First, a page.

In a “historic announcement” on Monday, Health Sciences North announced that it has received a record-setting donation as part of its efforts to expand and redevelop its overburdened facility.
The Fielding and Perdue family is donating $10 million to the Northern Cancer Foundation, to go towards HSN’s proposed capital redevelopment.
As a result of the donation, the hospital’s cancer centre will be renamed as the Shirley and Jim Fielding Northeast Cancer Centre.
“My parents, Jim and Shirley Fielding, were a big inspiration for me,” said Craig Fielding. “Unfortunately, they’re not with us today to share this moment, but really they provided all the things that I’m thankful for in life. We built on that, and this is a great way to say thanks to them.”
Shirley, Craig’s mother, was known for her giving nature and strong will, until her passing in 2016 at the age of 77. Craig’s father, Jim, was the son of Lily and Cliff Fielding. He served as chairman of the Alexander Centre Industries Ltd., and was elected as director of Canadian Pacific in 1986. In 2000, he died of prostate cancer at the age of 62.
“From his window (at the hospital), he could see the beginning of the construction for what was supposed to be a one-site hospital,” said Craig. “Northerners know that HSN was built too small and that’s a big problem. When we heard about HSN’s plan to increase the number of beds and expand services for kids and mental health and addiction patients, we knew we had to help.”
HSN was originally approved as a one-site, 600-bed hospital in 1996. But in 2004, the Ministry of Health scaled back the plan, reducing capacity by 31 per cent. Since then, demand for health care services has overwhelmed the system, leading to excessive wait times, beds in hallways, and too few healthcare staff for the number of patients.
Instead of the one site originally envisioned, HSN has 14 sites across Greater Sudbury, and staff in 17 other locations across northeastern Ontario.
President and CEO Dominic Giroux has long complained of this issue.
“You’ve probably heard me say a few times over the years that HSN was built too small,” he said. “This is why the very first outcome in our 2019-2024 strategic plan at HSN is to begin implementing a capital plan to address our space needs, so that we can provide the care that northerners deserve.”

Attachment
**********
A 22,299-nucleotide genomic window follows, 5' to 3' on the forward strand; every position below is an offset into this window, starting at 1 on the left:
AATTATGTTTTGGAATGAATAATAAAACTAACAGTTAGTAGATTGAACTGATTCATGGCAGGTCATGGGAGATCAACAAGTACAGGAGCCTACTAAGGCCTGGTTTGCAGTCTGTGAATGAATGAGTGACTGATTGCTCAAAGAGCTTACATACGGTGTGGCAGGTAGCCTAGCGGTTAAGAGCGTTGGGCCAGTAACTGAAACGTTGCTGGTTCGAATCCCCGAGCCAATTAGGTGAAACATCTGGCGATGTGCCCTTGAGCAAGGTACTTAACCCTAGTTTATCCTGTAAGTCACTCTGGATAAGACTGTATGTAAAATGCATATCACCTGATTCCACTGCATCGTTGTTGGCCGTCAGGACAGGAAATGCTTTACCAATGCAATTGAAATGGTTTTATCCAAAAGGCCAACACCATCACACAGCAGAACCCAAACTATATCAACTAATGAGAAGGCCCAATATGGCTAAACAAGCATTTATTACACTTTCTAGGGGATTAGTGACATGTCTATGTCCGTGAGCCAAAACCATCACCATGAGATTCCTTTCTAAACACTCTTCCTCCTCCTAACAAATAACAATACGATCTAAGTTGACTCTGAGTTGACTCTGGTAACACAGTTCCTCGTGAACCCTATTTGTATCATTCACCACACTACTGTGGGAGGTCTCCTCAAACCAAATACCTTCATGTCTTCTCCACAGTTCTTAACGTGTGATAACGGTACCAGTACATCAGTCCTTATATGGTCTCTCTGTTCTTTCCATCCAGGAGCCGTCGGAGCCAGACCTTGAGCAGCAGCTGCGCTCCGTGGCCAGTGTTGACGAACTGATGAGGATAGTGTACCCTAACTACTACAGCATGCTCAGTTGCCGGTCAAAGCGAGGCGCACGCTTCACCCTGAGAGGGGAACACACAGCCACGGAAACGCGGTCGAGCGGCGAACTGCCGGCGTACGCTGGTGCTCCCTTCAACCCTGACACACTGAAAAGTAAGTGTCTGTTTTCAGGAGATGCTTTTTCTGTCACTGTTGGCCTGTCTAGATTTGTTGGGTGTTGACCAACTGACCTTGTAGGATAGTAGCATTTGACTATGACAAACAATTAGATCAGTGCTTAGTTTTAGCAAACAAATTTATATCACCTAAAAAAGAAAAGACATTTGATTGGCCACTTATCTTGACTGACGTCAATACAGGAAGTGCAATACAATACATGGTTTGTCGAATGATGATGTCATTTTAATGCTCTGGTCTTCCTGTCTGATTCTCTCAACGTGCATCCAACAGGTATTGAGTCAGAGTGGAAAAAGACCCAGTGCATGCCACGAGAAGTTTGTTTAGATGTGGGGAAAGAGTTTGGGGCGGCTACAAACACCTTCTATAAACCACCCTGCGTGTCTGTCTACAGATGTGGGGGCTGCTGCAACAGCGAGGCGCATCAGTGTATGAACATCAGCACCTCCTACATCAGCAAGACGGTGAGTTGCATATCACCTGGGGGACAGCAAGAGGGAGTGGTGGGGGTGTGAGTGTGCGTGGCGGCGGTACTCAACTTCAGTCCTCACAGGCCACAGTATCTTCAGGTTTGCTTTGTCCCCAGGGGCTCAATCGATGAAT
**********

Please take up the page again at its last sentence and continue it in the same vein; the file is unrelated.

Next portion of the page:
The donation is the largest ever received by a northern Ontario hospital. The previous largest donation was made to HSN in 2019 by Marcel and Frances Labelle, who donated $5 million dollars to establish the Labelle Innovation and Learning Centre last March.
The $10 million will go towards Phase 1 of the capital redevelopment. HSN is currently in the process of seeking a $5 million Stage 2 planning grant for Phase 1, which includes an increase in inpatient beds for cancer patients and the expansion of NEO Kids to provide a friendly environment for chemotherapy treatment for children.
With the additional $10 million, NEO Kids and the Northern Cancer Foundation have now secured $19 million for the capital redevelopment. The hospital said this is crucial, because the Ministry of Health requires 25 per cent of redevelopment costs to be raised locally through fundraising.
Giroux said that at this point, it’s hard to predict the timing of the redevelopment process, though they hope to begin implementing the 20-year Capital Master Plan by 2024.
“It’s a very moving day for everyone at Health Sciences North, and for all hospital across the Northeast,” said Giroux. “We’re confident this will help build moment in terms of future fundraising, but also in terms of Ministry of Health improvements.”
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Mia Jensen, Local Journalism Initiative Reporter, The Sudbury Star